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Louisville Council Members to Propose Relaxing MSD Flood Plan Rule

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MSD sewer

Louisville Metro Council members Steve Magre and James Peden announced Thursday they will propose an ordinance that would relax a rule within the 2006 MSD Flood Plain Management Plan that has left some residents homeless.

The 2006 plan currently has a rule that prohibits homeowners from spending more than 50 percent of a home's value on repairs over the span of a decade.

The rule is meant to keep a good community rating with the National Flood Insurance program, which translates into more affordable flood insurance in the area.

But, right now there are about 30 people in Louisville who hit that limit— without knowing about past repairs or the rule—following a flood in March and another one in April.

This has left those Louisville residents with unlivable flood-damaged homes they are not allowed to repair.

That's why Peden and Magre want to change that 50-percent rule over 10 years to "50 percent per incident," Magre said.

Magre and Peden originally wanted to remove the 50-percent rule language altogether, but Magre said that the county attorney's office warned that would remove the city from the National Flood Insurance program.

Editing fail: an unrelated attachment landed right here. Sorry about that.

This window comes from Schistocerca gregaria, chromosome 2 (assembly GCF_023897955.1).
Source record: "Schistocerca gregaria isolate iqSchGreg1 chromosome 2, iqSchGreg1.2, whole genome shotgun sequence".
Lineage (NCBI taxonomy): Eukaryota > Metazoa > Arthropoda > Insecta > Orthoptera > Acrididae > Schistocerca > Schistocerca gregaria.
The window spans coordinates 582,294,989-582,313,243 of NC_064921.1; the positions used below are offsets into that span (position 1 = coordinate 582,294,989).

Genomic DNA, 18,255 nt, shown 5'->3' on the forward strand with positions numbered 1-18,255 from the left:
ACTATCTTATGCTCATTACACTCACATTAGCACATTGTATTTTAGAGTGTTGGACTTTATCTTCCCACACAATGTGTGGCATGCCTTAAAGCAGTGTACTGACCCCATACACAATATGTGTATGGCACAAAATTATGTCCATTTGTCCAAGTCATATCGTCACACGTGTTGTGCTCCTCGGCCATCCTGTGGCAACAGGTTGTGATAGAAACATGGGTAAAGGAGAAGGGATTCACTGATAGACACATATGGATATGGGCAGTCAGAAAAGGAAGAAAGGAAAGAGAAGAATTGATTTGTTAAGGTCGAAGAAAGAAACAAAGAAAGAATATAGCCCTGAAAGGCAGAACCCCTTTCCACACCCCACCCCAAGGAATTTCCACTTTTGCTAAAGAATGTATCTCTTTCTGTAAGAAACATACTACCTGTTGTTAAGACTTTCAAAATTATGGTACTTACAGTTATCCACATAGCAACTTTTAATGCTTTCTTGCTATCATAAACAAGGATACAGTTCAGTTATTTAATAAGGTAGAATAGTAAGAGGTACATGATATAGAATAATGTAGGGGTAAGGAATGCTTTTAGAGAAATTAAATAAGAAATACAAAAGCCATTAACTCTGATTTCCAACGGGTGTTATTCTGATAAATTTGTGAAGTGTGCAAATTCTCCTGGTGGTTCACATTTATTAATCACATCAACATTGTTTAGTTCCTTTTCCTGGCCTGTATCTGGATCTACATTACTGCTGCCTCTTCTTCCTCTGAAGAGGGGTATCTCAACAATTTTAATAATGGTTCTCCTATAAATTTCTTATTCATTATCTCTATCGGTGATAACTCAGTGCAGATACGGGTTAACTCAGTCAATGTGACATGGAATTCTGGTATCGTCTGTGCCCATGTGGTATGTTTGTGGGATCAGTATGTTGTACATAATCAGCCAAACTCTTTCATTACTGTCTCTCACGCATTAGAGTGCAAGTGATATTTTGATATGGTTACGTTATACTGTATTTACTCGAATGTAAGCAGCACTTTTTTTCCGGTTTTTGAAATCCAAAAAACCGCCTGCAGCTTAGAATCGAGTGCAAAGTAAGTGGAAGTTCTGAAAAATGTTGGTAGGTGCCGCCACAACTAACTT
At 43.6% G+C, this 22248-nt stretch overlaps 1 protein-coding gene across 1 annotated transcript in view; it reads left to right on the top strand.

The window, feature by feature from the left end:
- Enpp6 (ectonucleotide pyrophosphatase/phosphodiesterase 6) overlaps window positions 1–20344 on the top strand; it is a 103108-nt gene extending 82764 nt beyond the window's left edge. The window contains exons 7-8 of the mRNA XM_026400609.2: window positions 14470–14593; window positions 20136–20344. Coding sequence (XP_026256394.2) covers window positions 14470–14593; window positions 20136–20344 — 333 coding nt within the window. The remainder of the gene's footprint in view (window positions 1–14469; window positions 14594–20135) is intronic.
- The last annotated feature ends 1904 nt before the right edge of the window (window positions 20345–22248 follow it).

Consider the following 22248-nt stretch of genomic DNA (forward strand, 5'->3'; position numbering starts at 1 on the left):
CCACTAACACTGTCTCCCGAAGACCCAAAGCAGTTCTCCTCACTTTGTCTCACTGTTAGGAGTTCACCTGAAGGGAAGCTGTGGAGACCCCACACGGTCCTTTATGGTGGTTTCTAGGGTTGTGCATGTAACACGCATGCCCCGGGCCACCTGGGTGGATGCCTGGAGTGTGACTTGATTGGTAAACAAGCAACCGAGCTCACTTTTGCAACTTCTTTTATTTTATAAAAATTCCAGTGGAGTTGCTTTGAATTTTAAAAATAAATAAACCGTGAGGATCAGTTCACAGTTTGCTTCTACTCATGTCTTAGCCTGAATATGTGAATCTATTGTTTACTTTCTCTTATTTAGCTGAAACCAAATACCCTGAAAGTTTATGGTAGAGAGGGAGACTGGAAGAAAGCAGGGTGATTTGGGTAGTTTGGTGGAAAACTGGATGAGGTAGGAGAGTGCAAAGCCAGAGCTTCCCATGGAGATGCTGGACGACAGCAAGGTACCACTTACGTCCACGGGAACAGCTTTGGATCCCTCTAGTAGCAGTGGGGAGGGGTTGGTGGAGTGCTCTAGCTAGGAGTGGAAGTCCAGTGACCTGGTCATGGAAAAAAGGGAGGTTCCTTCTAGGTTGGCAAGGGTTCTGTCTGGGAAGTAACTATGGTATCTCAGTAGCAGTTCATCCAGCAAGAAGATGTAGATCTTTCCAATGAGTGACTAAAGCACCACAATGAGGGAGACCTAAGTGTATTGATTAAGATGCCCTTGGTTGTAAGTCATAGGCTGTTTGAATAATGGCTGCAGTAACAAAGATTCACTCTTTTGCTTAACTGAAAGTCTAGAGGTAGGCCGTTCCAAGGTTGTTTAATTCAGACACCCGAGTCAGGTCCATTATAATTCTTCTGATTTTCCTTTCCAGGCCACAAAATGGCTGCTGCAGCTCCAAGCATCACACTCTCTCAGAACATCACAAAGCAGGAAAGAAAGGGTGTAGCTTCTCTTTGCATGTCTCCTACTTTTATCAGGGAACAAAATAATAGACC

This week, a workforce was formed with local leaders—including the enforcers of this rule, MSD.

MSD Executive Director Greg Heitzman said the group is going to look at a way to maybe change that equation, as well as create a way to disclose that information to homeowners.

But he said completely removing the rules in place could have some negative effects.

“If we relax all the rules, our community rating number and everyone will have to pay a higher insurance level,” Heitzman explained.

That’s why Heitzman said the group will take about 30 days to look at options and see what the best way to serve both these homeowners and the community as a whole would be.

Magre, a Democrat from District 10, said relying on a work group would take too long.

“If my home had been flooded and I’m having to wait, I don’t think I’d want to depend on a taskforce,” he said.

Magre said the workgroup would be good for long term plans, but the Metro Council could solve this problem quickly for these couple dozen homeowners.
When asked if he was worried about rising flood insurance rates as a result, Margre said rates are already too high.

“Flood insurance is hard to purchase and pretty expensive the way it is,” he said.

Magre said the council could likely have an emergency ordinance passed by May 14.

Heitzman said the workgroup would likely start meeting next week.